Tuesday, October 13, 2015

"Every town has one..."

With Halloween just around the corner, I have decided to write about a subject that is as much a part of October 31st as costumes and candy corn: Ghost stories that feature an old haunted house in them. But rather than focus on the typical examples of haunted houses, I would like to introduce the reader to a certain type of house which also has its fair share of chilling stories surrounding it, and that is the nearby funeral home which is no longer in business and yet remains standing, dilapidated and abandoned.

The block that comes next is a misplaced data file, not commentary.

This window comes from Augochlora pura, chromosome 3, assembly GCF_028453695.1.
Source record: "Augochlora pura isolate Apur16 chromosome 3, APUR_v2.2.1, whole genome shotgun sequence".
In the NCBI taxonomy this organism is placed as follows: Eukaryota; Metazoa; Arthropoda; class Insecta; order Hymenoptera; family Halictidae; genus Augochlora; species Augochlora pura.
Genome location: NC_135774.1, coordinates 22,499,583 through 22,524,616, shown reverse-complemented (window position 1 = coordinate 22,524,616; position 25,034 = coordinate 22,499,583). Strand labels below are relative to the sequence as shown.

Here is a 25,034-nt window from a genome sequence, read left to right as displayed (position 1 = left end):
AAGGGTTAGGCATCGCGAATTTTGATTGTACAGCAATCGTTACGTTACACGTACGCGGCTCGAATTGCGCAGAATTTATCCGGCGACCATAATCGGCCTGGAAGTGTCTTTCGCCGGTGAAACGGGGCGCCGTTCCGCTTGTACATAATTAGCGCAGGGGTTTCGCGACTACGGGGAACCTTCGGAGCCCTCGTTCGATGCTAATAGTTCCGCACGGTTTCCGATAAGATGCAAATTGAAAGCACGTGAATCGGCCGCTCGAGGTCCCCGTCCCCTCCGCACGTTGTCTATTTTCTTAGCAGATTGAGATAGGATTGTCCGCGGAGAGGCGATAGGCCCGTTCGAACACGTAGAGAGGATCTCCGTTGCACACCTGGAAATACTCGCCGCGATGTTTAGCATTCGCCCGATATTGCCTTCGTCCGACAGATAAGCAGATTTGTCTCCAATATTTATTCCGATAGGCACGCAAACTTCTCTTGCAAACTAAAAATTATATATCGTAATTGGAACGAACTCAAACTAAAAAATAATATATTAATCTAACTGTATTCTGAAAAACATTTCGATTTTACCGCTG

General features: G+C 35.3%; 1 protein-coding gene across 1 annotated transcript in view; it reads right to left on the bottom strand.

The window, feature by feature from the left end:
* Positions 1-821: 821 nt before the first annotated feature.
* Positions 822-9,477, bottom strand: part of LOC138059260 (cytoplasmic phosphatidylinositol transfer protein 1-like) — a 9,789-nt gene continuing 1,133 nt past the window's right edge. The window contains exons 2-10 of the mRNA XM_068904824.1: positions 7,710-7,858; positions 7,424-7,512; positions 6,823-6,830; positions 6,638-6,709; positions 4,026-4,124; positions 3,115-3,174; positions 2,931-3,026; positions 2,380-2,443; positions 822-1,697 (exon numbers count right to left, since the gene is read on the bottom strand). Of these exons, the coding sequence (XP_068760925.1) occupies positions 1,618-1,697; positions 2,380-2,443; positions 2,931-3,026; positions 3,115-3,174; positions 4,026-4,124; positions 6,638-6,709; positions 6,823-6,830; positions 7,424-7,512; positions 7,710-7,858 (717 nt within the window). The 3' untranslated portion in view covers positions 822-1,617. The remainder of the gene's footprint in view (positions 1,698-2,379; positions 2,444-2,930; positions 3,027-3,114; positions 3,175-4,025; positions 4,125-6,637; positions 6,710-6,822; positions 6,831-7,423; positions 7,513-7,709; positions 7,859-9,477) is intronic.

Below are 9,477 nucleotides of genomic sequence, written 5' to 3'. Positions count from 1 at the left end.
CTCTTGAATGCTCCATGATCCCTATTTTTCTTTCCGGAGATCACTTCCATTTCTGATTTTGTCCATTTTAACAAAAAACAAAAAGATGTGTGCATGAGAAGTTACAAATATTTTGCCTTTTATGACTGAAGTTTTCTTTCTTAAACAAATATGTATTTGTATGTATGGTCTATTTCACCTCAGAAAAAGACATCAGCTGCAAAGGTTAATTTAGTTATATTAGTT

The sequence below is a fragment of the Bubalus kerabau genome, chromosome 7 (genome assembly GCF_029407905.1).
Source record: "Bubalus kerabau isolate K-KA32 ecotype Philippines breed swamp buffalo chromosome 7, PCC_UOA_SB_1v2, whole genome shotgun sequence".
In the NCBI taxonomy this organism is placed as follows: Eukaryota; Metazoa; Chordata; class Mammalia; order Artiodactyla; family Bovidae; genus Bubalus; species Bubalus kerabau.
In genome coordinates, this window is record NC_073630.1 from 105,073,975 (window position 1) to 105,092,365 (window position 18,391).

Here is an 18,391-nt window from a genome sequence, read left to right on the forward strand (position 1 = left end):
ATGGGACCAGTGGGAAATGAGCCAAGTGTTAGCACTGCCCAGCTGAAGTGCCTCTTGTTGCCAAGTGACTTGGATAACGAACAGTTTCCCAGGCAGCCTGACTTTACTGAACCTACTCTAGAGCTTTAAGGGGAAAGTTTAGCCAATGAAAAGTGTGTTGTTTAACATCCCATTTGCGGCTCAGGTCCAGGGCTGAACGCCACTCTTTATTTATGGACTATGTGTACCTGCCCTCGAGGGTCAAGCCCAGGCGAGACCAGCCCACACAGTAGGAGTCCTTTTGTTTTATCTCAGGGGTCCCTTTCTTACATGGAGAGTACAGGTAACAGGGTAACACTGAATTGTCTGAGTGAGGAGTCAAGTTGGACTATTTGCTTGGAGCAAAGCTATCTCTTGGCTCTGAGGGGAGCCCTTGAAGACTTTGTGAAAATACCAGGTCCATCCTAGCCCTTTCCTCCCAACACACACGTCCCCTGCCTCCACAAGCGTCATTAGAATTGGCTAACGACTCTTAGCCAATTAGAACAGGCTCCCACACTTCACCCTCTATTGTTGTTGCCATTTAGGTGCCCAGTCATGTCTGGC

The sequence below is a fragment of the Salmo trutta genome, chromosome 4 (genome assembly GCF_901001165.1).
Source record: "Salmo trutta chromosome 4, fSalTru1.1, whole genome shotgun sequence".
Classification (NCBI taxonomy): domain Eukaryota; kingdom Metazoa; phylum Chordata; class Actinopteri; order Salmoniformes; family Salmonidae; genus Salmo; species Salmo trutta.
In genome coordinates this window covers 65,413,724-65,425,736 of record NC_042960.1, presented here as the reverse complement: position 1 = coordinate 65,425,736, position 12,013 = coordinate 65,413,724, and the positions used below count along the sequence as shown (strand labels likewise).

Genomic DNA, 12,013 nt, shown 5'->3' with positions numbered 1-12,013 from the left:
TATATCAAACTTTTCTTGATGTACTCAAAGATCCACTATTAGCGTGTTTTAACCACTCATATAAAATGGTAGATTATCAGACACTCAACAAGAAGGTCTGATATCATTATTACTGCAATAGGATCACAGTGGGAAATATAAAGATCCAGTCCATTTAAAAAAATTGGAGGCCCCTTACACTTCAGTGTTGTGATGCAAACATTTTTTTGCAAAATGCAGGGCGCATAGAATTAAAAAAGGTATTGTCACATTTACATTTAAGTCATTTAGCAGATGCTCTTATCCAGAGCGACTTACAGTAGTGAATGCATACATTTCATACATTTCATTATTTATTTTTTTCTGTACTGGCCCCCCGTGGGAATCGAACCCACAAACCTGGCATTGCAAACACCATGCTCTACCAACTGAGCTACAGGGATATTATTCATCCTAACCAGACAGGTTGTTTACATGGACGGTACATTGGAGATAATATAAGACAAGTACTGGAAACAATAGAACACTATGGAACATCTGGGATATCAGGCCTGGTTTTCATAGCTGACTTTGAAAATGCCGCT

In the U.S., such funeral homes can be found mostly in rural areas where urban development is generally frowned upon by locals and practiced only when it is absolutely necessary. Such funeral homes are also considered as important cultural landmarks in rural communities because of the amount of business that they once had when their doors were opened to the public. Most families in these areas of the country can tell stories of what it was like for them to attend the viewing of a departed loved one for the first time and how important the funeral home was in taking proper care of that viewing for friends and family members of the deceased.